As has been typical this winter, the forecast was for the storm to start out warm and then sometime later drop below freezing.  Exactly when is hard to predict, and that “when” can make all the difference between a lot of rain with a dusting of snow, or a lot of wet snow topped with a hard crust.

Image of mountains across the valley half-covered with snow
Our morning view across the valley, with the snow line clearly visible only a few hundred feet above us

We awoke the next morning to gray skies and the sound of rain.  We actually did get some snow, but it was not even enough to stick to the driveway.

Image of a wet pine cone with a dusting of snow
A large pine cone on the deck briefly tries on a winter coat.

The rain continued until about 10 am and washed away all of the remaining snow at our elevation.    For the rest of the day Mount Raymond played hide-and-seek with us amongst patches of blue sky and wispy clouds.

Image of nearby clouds with a snow-capped mountain and blue sky in the background
A sunlit, snow-covered Mount Raymond peeks through a break in the clouds

Hints of Spring in January?

As we went about our weekend  business at the property, we saw plants that were convinced it was time to get to work.  A botanist-friend of ours had mentioned that we should expect the Bear Clover to come back fast. She felt this would be a good thing as the native species is very good at preventing hillside erosion.

And sure enough, little green  sprigs of it are now covering the property.

Image of the burned-out entrance area covered with small green plants
Those bright green patches below the tree stump are all happy little Bear Clover sprouts

To be honest, once established Bear Clover is not one of my favorite ground covers.  It grows so thick it is hard to walk through, and if you do you’ll find yourself covered with an aromatic, sticky sap.

Still, at this point I do appreciate any help with erosion control that Nature can provide.

Image of Daffodils poking through wet soil
Yes even the Daffodils are optimistic!

Image of a tiny oak tree with brown leaves lit up by the sun
But this tiny little Oak seedling is not fooled by the warm weather. It seems to know that it is still the middle of winter around here.

So far this winter has been very mild, and while we would prefer long, gentle rains over mudslide-inducing torrents, still it has been very helpful to have the property free of snow and easily accessible.  I’ve  even been able to have several contractors visit the site and provide me with estimates.

We are now working with one of those contractors to turn our design sketches into a buildable (and biddable) set of plans.  This has been a regular source of frustration, so I am quite excited now to see him making real progress.

After those plans are done, we’ll post some images of them here  — so that you too can look forward to the future as much as I do!

Playing Pickup Sticks (Big Ones)

Using our new "grapple rake" while the setting sun entertains us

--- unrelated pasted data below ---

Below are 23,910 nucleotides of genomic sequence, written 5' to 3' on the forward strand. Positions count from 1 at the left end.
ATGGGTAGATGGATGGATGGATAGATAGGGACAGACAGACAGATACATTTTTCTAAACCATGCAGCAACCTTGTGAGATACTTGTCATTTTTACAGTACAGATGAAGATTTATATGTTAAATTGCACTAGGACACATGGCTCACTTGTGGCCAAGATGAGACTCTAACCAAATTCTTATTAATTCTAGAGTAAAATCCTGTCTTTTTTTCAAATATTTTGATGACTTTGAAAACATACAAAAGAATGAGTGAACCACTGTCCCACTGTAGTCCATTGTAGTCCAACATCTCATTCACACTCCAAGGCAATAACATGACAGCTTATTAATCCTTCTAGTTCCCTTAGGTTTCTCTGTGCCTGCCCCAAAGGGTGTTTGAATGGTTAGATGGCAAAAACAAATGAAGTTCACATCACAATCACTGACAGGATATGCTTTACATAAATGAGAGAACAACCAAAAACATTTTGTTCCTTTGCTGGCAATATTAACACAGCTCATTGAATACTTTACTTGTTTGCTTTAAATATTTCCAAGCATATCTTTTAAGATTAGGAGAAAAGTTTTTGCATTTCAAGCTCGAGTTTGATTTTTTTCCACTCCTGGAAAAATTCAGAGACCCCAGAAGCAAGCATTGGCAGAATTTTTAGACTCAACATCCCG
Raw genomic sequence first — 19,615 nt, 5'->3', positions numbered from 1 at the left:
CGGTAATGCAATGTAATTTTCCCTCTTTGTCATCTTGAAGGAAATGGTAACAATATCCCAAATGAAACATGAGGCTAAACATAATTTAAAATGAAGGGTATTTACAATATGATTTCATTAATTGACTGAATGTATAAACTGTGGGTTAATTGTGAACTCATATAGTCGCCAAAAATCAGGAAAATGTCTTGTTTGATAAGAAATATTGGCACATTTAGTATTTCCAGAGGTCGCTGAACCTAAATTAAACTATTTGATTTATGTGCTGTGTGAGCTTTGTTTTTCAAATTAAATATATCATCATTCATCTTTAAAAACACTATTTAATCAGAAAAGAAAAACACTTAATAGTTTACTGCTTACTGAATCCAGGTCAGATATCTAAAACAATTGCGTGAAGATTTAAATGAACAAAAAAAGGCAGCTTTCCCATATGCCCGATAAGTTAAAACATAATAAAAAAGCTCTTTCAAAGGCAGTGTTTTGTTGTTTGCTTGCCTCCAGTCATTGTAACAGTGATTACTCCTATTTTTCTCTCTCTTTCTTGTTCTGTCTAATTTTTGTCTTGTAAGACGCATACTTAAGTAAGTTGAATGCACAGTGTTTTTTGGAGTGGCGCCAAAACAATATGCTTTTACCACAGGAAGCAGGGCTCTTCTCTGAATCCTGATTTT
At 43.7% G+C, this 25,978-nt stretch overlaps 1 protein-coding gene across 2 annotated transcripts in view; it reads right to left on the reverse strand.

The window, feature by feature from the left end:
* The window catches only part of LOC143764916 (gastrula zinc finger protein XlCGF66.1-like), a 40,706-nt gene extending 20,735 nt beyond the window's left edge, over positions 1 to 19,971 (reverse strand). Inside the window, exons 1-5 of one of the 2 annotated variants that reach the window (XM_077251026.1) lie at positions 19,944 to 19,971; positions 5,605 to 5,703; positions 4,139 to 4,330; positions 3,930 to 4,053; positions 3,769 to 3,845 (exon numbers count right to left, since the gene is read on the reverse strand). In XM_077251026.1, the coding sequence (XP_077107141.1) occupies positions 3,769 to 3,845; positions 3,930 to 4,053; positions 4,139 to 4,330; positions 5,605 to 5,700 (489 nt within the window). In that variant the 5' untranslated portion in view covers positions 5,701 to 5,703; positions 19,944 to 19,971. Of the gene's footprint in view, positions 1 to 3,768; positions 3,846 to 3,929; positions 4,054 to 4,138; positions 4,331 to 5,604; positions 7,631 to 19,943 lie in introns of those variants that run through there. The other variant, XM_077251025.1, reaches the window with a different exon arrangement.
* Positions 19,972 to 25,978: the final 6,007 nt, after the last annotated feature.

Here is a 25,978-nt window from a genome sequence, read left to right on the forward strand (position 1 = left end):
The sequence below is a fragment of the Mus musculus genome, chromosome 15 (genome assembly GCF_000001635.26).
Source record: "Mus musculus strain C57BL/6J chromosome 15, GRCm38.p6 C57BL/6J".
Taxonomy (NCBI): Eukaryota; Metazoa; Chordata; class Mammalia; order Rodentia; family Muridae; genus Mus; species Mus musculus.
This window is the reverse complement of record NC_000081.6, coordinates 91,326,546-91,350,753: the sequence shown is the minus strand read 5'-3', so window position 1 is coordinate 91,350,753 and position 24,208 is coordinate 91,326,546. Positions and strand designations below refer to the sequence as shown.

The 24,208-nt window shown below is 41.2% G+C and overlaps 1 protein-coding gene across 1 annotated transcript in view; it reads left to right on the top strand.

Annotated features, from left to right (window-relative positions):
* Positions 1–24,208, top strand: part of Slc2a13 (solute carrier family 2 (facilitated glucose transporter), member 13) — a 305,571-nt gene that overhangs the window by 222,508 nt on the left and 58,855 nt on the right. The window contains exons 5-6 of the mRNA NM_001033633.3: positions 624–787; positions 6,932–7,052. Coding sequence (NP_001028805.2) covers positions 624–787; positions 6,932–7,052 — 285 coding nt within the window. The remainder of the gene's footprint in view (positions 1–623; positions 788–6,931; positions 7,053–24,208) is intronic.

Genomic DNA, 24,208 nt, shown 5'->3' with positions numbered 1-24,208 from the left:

Happy New Year everyone! Let’s hope 2018 is more constructive (or less destructive at least) than 2017 was.

After an enjoyable holiday break with family, we returned home from our travels with one of our two adult sons.  Although he had seen many photos of the fire and what it left behind, still he was very interested in seeing it first hand.  So last week we all went up for a quick visit, our first of 2018.

While the eastern side of the U.S. has been battling snow and ice and record low temperatures, out here on the western side of the country it has been unseasonably warm and dry.  Really warm.  As in pushing close to 70 degrees in January!  This is not normal.

Of course this is bad news for a state still struggling with extended drought conditions and massive, record-breaking wildfires.  But at least for us, a warm snowless January means that we can get more work done on the property.

And there is a lot of work to do! But our son still liked the prospect of work, because this work involved the Bobcat.  And let’s face it, Bobcats can be fun.

Image of a large pile of brush and wood on the otherwise empty space where the Logger's Retreat garage used to be
One of the two wood and brush piles that we wanted to move. This is where the old garage used to be, and where its replacement will go

Back in September when I ordered attachments for the Bobcat,  my order included a “Grapple Rake.”  It is a simple device that pretty much does what it says on the tin.  It’s good for raking up sticks and stones, and also carrying them from here to there.

But given that it attaches to a skidsteer, it can handle pretty hefty sticks and stones — i.e. logs and boulders.  We’ve got a lot of those around here.  So back in September this seemed to me to be a worthwhile attachment to have.  This visit was our first chance to find out whether or not that was true.

Image of a Bobcat skidsteer carrying several large logs with a grapple rake.
If this is work, then why is this man smiling?

This was also a chance to use our newly-graded “back entrance” to the Logger’s Retreat.